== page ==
Apperley Bridge

Posted: March 30, 2013 by tallbloke in Blog, Photography
Tags: ,


A pleasant stroll in kinder weather. Happy Easter everybody.




  1. tallbloke says:

    Anyone know the bird species?

  2. tchannon says:


    ps. Need to count it’s toes.

  3. tchannon says:

    Many years ago I was out somewhere with the missus and we came across a Grey Heron fishing in a stream. By luck there was cover so we got very close.

    The Heron took what we assume was a vole. Fine, the bulge slide down it’s neck but the surprise was the amount of noise made by the vole, still alive inside the Heron. There is no kill first with these animals which take live food. Presumably death is by asphyxiation or drowning.

  4. Roger Andrews says:

    Unquestionably an Avis Brittanicus Giganticus Vulgaris

    Although my wife insists it’s a great blue heron.

  5. tchannon says:

    First photo here on Bing

    Google Earth 53.836001°, -1.711266° and Streetview is around too.

  6. tallbloke says:

    Dinosaurs with feathers.

  7. tallbloke says:

    Roger A: Agree on the Heron, but the last pic has us beaten.

  8. tchannon says:

    It has a “beard” Rog.
    A bearded  Grey Heron

  9. Roger Andrews says:

    Could be another gbh?

  10. Roger Andrews says:

    Wife says grey heron. Who am I to argue?

  11. Zeke says:

    Was the male blue heron kind of strolling around, looking at the other wader bird, commenting on the beautiful weather, and looking at her plumage with great admiration?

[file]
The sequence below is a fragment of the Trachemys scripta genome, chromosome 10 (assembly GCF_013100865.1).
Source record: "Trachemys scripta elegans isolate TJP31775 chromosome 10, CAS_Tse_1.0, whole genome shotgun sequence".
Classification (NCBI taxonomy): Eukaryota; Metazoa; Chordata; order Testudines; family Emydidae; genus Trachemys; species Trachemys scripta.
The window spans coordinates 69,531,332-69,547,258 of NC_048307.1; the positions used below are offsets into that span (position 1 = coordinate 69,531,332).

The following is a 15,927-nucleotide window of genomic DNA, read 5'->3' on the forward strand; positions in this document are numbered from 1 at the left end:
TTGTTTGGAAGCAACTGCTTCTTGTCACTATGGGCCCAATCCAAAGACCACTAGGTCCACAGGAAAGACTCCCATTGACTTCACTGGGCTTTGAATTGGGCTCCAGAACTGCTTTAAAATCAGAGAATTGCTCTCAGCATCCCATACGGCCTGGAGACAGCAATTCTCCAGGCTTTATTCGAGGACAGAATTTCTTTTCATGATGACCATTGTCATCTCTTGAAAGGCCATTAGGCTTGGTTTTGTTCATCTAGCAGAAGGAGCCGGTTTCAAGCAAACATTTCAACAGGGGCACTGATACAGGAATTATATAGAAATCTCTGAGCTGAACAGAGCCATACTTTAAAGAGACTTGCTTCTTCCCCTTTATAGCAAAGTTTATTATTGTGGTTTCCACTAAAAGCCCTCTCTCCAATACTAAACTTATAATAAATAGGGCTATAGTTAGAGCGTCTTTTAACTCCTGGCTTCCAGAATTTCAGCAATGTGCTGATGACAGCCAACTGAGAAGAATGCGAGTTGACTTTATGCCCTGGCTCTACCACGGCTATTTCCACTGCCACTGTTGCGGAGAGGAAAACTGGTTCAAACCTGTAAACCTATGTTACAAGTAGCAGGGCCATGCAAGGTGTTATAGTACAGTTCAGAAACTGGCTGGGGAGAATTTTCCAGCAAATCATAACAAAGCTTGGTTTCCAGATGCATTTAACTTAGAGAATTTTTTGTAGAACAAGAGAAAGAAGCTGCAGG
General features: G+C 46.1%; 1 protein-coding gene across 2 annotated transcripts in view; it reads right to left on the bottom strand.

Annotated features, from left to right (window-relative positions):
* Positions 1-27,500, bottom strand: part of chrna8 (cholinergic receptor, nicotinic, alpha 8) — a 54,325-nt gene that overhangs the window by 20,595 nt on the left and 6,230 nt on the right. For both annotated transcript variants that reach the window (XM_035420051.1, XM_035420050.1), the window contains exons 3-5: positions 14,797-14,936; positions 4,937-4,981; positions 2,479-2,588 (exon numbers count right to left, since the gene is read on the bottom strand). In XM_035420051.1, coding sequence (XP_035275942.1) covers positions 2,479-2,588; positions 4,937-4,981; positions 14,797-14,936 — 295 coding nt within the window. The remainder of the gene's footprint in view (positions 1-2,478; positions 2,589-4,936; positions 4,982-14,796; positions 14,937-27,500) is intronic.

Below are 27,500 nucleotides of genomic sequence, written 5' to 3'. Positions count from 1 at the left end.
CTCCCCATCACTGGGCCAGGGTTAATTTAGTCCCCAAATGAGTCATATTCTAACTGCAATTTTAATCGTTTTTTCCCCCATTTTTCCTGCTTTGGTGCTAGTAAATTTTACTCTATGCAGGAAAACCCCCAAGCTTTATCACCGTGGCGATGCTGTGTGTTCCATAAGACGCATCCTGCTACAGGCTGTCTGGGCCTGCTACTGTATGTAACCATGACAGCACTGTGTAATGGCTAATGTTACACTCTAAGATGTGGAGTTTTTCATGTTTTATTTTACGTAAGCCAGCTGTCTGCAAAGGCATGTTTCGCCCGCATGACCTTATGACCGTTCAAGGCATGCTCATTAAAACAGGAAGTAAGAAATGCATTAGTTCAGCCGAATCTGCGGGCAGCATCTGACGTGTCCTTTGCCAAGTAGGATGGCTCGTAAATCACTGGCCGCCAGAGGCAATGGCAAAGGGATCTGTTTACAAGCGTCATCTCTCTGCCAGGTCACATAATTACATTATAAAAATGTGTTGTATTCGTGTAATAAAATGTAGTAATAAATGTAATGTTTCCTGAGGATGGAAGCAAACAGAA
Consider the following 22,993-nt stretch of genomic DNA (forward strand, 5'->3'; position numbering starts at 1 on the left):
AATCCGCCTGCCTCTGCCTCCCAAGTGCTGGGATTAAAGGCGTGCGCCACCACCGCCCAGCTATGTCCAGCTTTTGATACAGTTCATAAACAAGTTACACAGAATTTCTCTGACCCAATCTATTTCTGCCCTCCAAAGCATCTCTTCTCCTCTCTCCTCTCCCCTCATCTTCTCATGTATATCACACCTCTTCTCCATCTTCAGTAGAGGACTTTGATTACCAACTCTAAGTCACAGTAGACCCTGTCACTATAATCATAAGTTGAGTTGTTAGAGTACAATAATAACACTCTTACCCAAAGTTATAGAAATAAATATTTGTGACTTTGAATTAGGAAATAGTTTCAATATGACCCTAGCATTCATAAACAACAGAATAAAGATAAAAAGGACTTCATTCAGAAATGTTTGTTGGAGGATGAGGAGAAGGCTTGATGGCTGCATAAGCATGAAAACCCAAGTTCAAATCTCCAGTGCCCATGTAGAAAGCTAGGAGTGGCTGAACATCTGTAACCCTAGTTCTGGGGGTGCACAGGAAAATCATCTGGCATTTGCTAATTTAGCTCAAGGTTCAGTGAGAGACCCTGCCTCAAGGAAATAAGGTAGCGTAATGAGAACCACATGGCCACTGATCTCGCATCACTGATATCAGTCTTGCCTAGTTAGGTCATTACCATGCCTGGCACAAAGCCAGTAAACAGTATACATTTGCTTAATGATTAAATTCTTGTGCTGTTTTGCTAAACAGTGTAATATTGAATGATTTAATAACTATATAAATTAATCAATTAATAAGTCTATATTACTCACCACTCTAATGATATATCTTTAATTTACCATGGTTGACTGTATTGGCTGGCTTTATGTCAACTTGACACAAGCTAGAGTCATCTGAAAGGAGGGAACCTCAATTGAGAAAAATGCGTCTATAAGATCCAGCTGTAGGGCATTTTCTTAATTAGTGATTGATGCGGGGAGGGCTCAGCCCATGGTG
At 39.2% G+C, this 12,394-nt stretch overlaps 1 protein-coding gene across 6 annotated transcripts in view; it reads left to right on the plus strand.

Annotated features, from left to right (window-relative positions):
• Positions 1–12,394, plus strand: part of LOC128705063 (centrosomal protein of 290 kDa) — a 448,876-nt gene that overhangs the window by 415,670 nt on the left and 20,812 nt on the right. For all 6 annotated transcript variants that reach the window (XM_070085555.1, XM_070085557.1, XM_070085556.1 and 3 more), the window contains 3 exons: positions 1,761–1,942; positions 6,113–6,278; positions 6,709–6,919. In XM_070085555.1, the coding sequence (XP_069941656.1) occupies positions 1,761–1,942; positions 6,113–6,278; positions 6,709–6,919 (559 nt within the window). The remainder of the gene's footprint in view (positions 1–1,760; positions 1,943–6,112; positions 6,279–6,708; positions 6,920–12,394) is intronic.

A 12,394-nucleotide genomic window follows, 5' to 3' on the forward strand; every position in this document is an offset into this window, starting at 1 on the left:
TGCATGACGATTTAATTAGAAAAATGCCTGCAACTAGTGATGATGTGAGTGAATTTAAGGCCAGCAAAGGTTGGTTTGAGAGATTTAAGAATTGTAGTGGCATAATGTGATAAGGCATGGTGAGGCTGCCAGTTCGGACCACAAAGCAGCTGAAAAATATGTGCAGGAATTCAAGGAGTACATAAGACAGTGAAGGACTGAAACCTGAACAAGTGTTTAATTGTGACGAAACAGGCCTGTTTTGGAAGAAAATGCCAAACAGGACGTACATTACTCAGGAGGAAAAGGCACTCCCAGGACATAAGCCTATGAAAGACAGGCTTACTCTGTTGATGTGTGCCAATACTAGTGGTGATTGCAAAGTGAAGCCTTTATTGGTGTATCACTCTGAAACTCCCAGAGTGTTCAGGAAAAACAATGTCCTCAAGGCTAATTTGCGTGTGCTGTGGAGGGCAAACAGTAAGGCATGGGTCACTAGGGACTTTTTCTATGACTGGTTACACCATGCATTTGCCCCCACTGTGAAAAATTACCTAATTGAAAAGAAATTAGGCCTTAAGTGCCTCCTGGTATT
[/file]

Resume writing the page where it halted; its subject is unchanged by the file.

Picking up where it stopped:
12. tallbloke says:

    Roger A: First one is, last one, no.

    Zeke, waders leave that to the ducks. 😉

  13. graphicconception says:

    FWIW: Looking at pictures of blue and grey herons, I think Rog A’s wife may well be right.

  14. TG McCoy says:

    Thanks, glad to see others are out and about on this Easter weekend. Wife and I plus Springer,
    (Canus Domesticus Dingbattii.) Took a stroll in the early morning for out at Ladd Marsh.
    Trumpeter Swans Ducks, Canadian Geese, Sandhill Cranes, and-Blue Herons. Also the
    eternally vigilant Redwing Blackbirds, Robins, Juncos, and Magpies.
    My Favorite is the Western Meadow Lark. Heard those also…
    Here is a bit on Ladd Marsh:
    Having the Dog we just walked along Foothill road-which is part of the Old Oregon Trail…
    A pleasant Easter to all…

  15. Zeke says:

    I thought it was a simple case of sexual dimorphism (:

  16. Newminster says:

    Last photo is a grey heron. The angle makes the beak look foreshortened and at a guess he’s not under any pressure or looking for food so the head is up and the neck at full stretch.
    Where that photo was taken (if it goes with the others) there’s nowt else it could be!

  17. tallbloke says:

    Thanks Newminster. I think Roger A’s wife must be right too in that case. Maybe the bright orange of the bill is false colour introduced by the camera. It was at max zoom in high contrast light.

  18. Fred Harwood says:

    Nice butty boats…

  19. Julian Flood says:


    Yes, grey herons.

    Now, if you’ll indulge me…. Wandering along the canal on Google maps I find the water is always suspiciously smooth. It looks like oil/surfactant pollution to me. The layer needs to be only 2*10^-10 metres thick so the actual spill is negligible — i work on 5ml per hectare.

    Here’s an observation you can make: study the water surface in different wind conditions and watch for areas which ruffle in the wind and those that don’t. Judging from your pictures there will be few of the latter as the canal seems pretty well covered. There’s a sewage outfall in our local river at Thetford and the smooth goes miles downstream — it looks a lot like your pictures.

    Oh, yes. Enough oil and surfactant spills down the world’s rivers to smooth the entire ocean surface every four weeks.